Ecology Of Rudbeckia auriculata (Perdue) Kral (Asteraceae)
Type of DegreeDissertation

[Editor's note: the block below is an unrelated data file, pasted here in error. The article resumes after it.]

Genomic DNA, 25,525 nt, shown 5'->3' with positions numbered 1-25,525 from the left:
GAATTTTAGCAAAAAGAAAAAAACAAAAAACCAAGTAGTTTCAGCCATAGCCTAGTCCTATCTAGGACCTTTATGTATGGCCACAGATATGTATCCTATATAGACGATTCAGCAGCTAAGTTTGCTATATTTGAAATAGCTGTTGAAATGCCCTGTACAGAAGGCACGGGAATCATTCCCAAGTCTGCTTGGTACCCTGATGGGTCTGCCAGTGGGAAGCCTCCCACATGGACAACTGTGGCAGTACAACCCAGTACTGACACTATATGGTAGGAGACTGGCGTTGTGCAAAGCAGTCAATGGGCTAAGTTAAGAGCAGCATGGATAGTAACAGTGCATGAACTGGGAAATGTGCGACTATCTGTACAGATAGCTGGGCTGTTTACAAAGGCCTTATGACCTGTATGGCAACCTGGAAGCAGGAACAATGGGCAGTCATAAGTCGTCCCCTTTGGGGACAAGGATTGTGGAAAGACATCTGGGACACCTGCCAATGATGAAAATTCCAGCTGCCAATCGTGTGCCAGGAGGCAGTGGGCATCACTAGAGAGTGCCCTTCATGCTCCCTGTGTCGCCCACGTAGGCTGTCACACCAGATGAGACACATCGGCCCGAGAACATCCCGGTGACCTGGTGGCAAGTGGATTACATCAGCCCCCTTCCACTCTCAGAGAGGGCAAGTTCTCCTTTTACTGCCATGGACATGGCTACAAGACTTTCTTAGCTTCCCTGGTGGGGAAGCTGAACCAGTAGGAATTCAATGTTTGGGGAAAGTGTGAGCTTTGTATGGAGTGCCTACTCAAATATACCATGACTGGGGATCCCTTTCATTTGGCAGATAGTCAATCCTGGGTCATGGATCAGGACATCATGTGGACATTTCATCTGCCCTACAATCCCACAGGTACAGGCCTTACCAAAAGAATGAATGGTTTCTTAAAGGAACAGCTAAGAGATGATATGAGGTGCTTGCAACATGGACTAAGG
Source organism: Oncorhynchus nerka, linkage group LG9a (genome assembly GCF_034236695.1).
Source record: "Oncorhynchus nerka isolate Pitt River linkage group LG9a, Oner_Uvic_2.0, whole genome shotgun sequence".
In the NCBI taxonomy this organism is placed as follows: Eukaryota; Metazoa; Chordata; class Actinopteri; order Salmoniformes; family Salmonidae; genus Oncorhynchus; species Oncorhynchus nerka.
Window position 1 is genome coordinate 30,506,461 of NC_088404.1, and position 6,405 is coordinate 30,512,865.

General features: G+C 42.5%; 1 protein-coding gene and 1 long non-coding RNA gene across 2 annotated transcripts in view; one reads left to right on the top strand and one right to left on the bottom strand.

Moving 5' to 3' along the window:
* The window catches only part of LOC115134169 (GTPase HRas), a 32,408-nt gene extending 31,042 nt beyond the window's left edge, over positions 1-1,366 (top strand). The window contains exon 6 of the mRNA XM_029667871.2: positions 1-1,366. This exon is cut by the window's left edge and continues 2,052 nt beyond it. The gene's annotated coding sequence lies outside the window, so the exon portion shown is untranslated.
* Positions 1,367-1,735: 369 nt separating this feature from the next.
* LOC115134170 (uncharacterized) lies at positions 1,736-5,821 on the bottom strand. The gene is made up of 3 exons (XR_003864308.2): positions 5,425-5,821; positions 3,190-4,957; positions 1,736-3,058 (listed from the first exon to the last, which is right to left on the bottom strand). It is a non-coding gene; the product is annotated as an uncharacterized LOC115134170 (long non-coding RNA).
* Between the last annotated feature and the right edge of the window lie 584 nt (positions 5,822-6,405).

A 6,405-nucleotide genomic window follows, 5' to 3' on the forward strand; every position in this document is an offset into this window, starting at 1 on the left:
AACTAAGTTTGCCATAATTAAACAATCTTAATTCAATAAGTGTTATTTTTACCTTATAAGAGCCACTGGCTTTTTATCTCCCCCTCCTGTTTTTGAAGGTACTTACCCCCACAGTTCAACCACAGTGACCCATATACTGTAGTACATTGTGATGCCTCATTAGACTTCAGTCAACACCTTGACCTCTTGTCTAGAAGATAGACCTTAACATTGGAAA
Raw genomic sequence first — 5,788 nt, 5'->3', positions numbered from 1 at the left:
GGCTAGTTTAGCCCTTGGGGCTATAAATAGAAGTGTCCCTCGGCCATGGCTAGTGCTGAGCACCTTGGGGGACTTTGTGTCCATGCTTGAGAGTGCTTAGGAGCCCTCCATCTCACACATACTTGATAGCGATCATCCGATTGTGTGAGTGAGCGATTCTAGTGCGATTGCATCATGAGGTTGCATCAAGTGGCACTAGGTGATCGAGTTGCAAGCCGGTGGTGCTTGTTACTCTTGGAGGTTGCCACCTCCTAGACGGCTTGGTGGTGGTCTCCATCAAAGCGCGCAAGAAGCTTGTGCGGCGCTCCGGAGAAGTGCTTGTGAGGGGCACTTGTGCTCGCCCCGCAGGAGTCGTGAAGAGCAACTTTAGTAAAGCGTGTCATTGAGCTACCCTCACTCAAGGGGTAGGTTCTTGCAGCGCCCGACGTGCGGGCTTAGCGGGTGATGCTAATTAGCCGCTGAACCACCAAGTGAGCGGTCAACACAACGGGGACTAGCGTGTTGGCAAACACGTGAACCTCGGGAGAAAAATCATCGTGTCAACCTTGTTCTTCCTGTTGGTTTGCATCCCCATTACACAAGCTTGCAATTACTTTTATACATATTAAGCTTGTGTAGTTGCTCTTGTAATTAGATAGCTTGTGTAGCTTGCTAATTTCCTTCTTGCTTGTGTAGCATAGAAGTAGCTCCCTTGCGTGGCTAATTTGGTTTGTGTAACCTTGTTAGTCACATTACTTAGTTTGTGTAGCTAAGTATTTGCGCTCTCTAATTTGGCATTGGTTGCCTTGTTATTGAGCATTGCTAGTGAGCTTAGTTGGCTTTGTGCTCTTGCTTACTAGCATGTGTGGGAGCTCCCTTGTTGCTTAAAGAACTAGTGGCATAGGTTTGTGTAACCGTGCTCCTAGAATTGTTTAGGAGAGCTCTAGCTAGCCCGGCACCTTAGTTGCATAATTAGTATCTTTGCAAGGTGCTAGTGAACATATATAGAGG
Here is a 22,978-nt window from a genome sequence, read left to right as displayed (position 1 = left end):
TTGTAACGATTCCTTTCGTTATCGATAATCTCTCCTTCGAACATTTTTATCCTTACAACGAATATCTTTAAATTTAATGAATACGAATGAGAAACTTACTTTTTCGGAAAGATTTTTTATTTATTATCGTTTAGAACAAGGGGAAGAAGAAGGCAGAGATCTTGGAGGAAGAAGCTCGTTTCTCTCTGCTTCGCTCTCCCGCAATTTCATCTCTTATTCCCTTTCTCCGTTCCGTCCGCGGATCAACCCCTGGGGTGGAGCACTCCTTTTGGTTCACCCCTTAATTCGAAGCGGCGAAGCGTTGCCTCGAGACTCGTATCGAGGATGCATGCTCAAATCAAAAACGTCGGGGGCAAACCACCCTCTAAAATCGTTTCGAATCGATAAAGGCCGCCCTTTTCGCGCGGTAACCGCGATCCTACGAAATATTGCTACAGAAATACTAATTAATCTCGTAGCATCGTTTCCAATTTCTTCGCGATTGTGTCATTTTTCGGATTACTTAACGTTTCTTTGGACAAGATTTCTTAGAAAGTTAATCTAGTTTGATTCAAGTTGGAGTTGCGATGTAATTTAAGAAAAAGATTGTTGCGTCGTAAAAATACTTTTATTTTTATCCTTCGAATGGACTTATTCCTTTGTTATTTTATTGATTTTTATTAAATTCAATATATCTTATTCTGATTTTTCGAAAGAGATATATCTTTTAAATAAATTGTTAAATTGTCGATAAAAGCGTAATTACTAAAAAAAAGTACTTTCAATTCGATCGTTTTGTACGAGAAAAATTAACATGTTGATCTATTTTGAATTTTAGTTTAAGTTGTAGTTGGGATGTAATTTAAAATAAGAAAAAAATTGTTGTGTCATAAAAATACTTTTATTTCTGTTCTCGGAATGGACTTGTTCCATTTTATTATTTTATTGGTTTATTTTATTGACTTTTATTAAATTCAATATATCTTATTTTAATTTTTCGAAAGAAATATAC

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Rudbeckia auriculata is a rare species endemic to three southeastern states: Alabama, Florida, and Georgia. Eight censuses of flowering individuals of the species were conducted from 1992 to 2002. Although the number of known populations increased during the census period, total counts of flowering stems remained relatively constant. Population sizes ranged from one individual with a single flowering stem to populations with over 1,000 flowering stems. Information on soils and associated species of vascular plants was collected at twenty of the thirty-two known sites. Typical sites are on wet soils along roadsides, power line right-of-ways or are otherwise disturbed. Associated species are characteristic of disturbed open wetland sites. Although some large colonies of R. auriculata still exist, only two populations, both in the northern portion of the species’ range, have been protected. Observations of insect abundance on flower heads and analysis of pollen loads on floral visitors indicated that the most likely pollinators are Andrena aliciae Robertson (in medium and large Rudbeckia auriculata populations) and Halictids (in small populations). Achene set varied from 0.24% to 16.9% in small populations (< 40 flowering stems) and from 26.5% to 31.4% in medium (40-999 flowering stems) and large (> 1000 flowering stems) populations. Achene set was significantly lower in the small populations. Exclusion of visitors from inflorescences showed that R. auriculata is probably self-incompatible and thus requires insect vectors for successful pollination and achene set. Achene dispersal appears to be highly localized and dependent upon gravity. Seedling recruitment is poor. The fungus Fusarium semitectum Berk. & Ravenel infects the flowering heads of Rudbeckia auriculata at two sites in Alabama. The fungus produces orangish or pinkish-white spores on the flower heads and renders infected flowers sterile. Fungal spores superficially resembled pollen and are picked up by the main pollinator, the composite specialist bee Andrena aliciae, which serves as a dispersal agent for the fungal pathogen. The fungus appears to pose no serious threat to the species at this time.